I have posted a new page, “How to Write a Prospectus.”
A dissertation prospectus is an essay arguing that you have found a research problem whose solution merits thousands of hours of your time; hundreds of hours of the time of your various advisors and committee members as well as that of librarians, archivists, and other people of good will; and, if you are lucky, some public or foundation funds toward your research expenses. Though the dissertation you complete will likely differ significantly from the one you conceive, you should be able at least to sketch out a viable project before attempting to write one.
Comments appreciated as always.
I have posted a new page, “How to Write an Outline.”
An outline should organize a long work into smaller sections and highlight the major findings of a body of research.
Professor Caleb McDaniel of Rice University offers some excellent advice on developing gut reactions to a text into comments that will inform your own thinking and that of your classmates.
How to Discuss a Book for History | W. Caleb McDaniel.
A nice weighing of alternatives:
In the Road Runner cartoons, the Coyote’s real antagonist isn’t the Road Runner. It’s the desert landscape and, you know, the ACME Corporation, who are conspiring to make his life miserable.
Eric Molinsky, quoted in “Noble Effort,” 99% Invisible: A Tiny Radio Show about Design with Roman Mars, August 2013 (7:26).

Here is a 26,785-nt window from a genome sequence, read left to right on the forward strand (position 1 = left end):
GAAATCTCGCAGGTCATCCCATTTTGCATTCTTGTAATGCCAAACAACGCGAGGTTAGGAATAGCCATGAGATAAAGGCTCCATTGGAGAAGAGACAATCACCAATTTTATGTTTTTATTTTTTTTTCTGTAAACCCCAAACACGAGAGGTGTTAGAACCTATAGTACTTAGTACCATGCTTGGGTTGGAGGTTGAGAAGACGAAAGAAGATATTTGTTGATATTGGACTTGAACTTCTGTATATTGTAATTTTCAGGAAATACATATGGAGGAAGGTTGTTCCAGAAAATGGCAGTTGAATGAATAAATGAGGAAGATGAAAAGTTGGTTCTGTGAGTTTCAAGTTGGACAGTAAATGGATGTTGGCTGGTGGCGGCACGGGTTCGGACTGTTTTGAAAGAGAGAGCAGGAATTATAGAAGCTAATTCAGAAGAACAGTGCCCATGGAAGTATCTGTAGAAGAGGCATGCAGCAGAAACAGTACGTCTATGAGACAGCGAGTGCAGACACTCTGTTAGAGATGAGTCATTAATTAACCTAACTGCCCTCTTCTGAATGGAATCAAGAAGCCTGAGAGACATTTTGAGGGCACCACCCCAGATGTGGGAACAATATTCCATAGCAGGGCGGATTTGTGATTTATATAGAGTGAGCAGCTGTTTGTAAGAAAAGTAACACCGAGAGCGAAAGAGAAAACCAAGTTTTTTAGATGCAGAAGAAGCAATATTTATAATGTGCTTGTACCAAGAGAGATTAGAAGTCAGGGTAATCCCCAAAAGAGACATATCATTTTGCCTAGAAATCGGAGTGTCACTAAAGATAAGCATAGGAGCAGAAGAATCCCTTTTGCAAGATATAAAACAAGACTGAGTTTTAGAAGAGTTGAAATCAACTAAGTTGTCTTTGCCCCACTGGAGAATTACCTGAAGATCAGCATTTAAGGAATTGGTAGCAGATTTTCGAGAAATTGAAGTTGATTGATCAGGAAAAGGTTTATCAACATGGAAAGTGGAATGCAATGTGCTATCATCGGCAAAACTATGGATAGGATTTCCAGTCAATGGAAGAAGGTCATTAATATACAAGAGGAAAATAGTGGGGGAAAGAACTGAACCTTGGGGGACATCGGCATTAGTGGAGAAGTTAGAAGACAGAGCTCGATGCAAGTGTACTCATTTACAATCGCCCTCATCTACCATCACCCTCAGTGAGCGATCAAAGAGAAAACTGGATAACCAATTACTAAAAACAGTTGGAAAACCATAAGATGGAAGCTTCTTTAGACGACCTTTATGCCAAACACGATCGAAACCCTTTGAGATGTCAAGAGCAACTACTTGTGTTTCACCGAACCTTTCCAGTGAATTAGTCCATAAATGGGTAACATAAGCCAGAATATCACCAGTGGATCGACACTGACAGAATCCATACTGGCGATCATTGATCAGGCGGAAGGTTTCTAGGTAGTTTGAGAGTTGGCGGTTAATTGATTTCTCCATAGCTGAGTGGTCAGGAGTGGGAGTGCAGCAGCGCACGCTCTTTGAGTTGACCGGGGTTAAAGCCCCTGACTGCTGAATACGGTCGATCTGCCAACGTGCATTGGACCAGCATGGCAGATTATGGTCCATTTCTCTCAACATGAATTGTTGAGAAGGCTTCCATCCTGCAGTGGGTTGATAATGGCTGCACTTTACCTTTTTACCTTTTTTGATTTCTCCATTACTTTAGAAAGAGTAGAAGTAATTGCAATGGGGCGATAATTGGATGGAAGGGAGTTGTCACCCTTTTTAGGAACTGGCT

See “A Thesis Statement Template.”
In preparation for my summer graduate seminar, I’ve posted a page on “How to Use Examples to Evaluate Scholarship.” Comments appreciated.
Thesis Statements: History
UCLA’s advice on thesis statements for history papers.
I have tweaked my Examples of Critical Reading, listing “the source is advancing an unstated agenda” in place of “the source is advancing an agenda.” I encourage students to look for messages not explicitly stated, but I fear that “hidden agenda” is too loaded a term.
My page on Examples of Critical Reading lists several techniques used by historians to read primary sources critically. I have posted a one-page list of those techniques, which I have found useful in the classroom.
[Update, 1 April 2013: I have changed the handout to read “unstated agenda,” not just agenda.]
I recently finished listening to the unabridged audiobook version of The Second Red Scare and the Unmaking of the New Deal Left by Landon R. Y. Storrs. Not only was the book informative and persuasive, but it may herald a new kind of audiobook offering.